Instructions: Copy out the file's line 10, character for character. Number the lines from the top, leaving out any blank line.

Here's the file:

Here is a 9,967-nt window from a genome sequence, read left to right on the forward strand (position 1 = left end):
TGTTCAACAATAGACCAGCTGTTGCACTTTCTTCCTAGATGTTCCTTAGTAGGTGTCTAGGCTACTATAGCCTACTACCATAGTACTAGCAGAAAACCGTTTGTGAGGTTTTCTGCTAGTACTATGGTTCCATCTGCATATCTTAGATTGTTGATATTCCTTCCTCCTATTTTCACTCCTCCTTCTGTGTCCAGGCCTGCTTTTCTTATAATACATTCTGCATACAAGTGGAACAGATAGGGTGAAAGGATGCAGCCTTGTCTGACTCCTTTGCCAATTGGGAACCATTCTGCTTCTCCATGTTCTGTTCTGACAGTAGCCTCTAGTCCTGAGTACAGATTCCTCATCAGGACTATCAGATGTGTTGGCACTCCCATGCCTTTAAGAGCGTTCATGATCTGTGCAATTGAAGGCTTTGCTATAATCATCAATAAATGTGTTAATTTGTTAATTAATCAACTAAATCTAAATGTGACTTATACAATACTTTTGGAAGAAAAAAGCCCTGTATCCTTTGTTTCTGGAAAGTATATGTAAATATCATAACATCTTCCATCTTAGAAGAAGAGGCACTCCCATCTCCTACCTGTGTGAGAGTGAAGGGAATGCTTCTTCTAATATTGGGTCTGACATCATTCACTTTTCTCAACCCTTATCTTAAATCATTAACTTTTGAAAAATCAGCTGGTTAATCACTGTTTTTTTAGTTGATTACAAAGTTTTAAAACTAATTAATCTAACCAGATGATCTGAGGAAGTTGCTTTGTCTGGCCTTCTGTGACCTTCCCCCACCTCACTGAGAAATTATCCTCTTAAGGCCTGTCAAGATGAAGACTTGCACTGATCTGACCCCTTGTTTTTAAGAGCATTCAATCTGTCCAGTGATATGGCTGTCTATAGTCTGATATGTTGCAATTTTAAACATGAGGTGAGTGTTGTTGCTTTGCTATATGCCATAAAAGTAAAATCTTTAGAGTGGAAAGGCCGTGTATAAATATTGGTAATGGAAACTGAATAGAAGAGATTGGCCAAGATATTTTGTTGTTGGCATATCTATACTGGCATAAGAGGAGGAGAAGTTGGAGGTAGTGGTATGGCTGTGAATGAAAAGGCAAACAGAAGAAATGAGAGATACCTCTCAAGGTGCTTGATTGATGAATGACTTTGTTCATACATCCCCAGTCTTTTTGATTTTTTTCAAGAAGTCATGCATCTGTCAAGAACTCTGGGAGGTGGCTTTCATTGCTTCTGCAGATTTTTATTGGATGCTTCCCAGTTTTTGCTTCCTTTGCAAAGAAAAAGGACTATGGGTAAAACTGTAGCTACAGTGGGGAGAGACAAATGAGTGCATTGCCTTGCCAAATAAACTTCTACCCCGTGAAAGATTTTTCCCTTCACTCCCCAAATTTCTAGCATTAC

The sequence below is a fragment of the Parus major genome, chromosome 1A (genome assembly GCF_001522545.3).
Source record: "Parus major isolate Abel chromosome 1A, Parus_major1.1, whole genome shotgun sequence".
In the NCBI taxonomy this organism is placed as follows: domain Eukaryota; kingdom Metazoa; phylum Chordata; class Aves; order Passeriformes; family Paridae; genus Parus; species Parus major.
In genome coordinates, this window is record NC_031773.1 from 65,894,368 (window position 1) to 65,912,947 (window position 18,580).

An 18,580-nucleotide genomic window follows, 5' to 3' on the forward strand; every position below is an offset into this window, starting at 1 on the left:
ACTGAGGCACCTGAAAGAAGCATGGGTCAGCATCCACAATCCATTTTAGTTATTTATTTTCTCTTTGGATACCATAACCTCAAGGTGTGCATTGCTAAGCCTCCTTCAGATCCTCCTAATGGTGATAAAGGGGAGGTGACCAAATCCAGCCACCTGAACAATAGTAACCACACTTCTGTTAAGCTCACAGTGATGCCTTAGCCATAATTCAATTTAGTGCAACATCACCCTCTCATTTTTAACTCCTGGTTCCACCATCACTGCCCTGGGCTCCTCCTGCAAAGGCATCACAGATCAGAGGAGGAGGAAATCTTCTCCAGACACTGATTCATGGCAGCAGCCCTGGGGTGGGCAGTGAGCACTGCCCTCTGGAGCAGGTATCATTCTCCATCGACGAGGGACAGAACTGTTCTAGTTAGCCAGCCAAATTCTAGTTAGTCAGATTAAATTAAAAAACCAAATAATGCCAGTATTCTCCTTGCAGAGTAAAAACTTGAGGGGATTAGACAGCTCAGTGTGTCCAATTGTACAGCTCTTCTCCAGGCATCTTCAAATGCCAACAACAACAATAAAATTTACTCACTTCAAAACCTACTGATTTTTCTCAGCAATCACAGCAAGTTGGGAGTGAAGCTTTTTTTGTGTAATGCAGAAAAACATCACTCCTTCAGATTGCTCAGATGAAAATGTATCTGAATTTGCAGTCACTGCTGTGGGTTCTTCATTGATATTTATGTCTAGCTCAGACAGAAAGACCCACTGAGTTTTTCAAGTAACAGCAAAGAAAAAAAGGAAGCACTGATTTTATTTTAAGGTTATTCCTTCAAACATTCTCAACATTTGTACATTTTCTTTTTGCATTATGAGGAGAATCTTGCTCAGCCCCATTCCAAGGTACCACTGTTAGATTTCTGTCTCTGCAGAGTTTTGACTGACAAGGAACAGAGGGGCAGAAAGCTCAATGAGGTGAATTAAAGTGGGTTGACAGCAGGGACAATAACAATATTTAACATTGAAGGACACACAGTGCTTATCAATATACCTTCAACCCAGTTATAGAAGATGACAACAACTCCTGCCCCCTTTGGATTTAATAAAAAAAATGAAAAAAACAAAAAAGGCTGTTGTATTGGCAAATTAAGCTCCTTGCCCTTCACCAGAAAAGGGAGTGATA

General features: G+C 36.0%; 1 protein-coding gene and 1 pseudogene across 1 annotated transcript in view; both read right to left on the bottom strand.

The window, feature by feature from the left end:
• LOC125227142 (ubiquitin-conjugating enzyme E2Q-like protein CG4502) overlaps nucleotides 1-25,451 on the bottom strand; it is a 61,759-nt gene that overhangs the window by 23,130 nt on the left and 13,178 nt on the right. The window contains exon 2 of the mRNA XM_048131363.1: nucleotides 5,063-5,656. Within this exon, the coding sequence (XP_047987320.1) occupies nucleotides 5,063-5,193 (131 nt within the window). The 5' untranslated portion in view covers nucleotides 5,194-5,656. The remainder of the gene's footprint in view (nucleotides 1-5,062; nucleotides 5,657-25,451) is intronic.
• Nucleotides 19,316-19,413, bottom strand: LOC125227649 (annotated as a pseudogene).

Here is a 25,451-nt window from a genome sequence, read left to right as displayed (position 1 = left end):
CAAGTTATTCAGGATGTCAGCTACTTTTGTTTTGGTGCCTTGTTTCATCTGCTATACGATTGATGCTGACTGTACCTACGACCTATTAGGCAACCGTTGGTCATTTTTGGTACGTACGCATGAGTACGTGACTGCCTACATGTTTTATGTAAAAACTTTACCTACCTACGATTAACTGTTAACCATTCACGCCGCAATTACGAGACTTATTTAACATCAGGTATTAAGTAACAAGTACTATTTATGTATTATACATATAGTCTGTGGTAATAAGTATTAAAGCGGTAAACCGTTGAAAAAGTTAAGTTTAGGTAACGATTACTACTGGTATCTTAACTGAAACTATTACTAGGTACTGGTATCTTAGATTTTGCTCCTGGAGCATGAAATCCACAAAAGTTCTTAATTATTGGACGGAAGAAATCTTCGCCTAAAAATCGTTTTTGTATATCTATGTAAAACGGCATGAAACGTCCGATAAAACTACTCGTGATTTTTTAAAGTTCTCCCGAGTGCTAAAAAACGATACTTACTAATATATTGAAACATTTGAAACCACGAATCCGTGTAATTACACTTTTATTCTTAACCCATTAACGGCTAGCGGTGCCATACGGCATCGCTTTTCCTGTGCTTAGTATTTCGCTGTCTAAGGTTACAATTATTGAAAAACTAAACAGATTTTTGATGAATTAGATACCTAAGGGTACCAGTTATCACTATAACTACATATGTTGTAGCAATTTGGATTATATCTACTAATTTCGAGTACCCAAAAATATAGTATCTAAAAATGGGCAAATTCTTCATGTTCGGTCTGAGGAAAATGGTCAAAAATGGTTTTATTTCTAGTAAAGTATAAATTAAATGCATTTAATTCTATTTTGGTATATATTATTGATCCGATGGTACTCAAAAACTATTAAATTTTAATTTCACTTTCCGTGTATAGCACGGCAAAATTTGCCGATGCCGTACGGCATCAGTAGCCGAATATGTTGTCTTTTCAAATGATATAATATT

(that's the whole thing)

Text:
The window, feature by feature from the left end: